The other big theme I encountered during day one was the rise of display advertising and remarketing. There was a lively panel titled “Remarketing and Behavioral Ads: What’s New?” and I also spent a while at the experts’ roundtable discussing this subject. In fact, remarketing turned out to be one of the hottest topics of conversation for the entire convention, as advertisers and agencies are trying to understand how they can leverage the increasingly available data surrounding the display network to access ad space that was previously only available to the biggest industry players.

In the panel, Andrew Goodman and Christopher Hansen dropped some serious knowledge on the audience. Some of the key takeaways for me were:

  • If you bid higher, you will get access to different inventory. Don't be afraid to bid high and then try bidding down.
  • If your Google remarketing is failing it’s probably time to refine your audience definition.
  • The “3 Rs” of remarketing are Respect, Relevance and Recency.

Perhaps the most important message for all of us to keep in mind is that remarketing is a great way to move your audience from aware but not engaged, to engaged (and it’s great at doing that) but it isn’t a panacea because it doesn’t drive new traffic on its own. In that sense, remarketing is more about leveraging your existing assets (the audience of people who have visited your site) rather than developing new assets that you can do through traditional search, targeted display and organic means.

The day finished off with a cool cocktail reception and a crazy party at night, including a performance from ClickZ’s own band, the Click-Zees!

Day 2

On the second day of the conference, I got my first taste of the “Learn with Google” series of presentations as Nicole Premo dove headfirst into Shopping Campaigns and Mobile Product Listing Ads. Anyone who has been to one of Nicole’s live hangouts knows that she knows just about everything there is to know about Shopping Campaigns. In the session, Nicole officially announced that all PLAs would be migrating to Shopping Campaigns by the end of the summer.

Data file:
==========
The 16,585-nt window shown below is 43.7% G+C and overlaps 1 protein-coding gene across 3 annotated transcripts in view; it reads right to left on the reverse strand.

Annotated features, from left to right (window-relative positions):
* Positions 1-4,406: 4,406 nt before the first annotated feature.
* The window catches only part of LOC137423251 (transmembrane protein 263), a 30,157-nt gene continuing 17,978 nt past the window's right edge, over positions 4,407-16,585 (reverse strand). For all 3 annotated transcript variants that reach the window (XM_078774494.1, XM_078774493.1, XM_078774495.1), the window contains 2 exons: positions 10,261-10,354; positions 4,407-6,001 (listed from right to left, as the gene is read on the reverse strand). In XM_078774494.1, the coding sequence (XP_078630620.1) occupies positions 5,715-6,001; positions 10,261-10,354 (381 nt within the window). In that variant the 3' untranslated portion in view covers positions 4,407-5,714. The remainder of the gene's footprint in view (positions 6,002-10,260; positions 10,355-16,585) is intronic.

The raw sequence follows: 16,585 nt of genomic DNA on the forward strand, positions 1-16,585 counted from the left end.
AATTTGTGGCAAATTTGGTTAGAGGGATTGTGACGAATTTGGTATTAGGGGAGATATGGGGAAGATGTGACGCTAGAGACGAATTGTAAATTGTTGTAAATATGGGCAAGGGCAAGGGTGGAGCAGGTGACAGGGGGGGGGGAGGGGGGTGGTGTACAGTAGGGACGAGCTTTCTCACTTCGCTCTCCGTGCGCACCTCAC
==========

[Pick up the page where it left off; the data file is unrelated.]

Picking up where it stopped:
Nicole also walked the audience through the benefits of Shopping Campaigns over PLAs, including:

  • Advanced Reporting.
  • Competitive Landscape Data.
  • Better UX (more like a retail store) so that you can spend less time managing your Product Ads and more time optimizing them.

One thing that Nicole cautioned against was using too many negative keywords with your Shopping Campaigns, as the algorithms in these campaigns is different and negative keywords may stop all of your Product Ads from displaying. I found this recommendation particularly alarming, because as most PPC marketers know, it’s important to use negatives to keep your spend in check and ensure that Google only displays your ad on relevant searches. While I would advocate for the continued use of negatives once you migrate to Shopping Campaigns, it will be important to keep a close eye on your traffic.

The impact of the Shopping Campaign announcement could be felt throughout the conference that day. In the panel on “Mastering PPC,” John Lee of Clix Marketing noted that had changed his presentation on the fly to incorporate the change!

The remainder of the panel was a potpourri of assorted PPC advice, with topics ranging from the value of call extensions to a change in how Bing Ads reports search queries (they now report queries even if they don’t have a click!). In addition to John Lee, John Gagnon from Bing Ads reflected on the recent release of Product Ads for Bing (they will likely move from the side of the SERP to the top once their usage increases). John also talked about the differences in user behavior across devices. According to him, 70% of desktop queries are acted on within a month, while on mobile, 70% are acted on within an hour!

Day 3

While things were starting to wind down by the third day of the conference (the awesome exhibition hall was taken down), there were still some great PPC-related panels that I was super excited to attend. However, to whet my appetite, I started off the day by attending a talk by Bryan Eisenberg on the performance secrets of Amazon.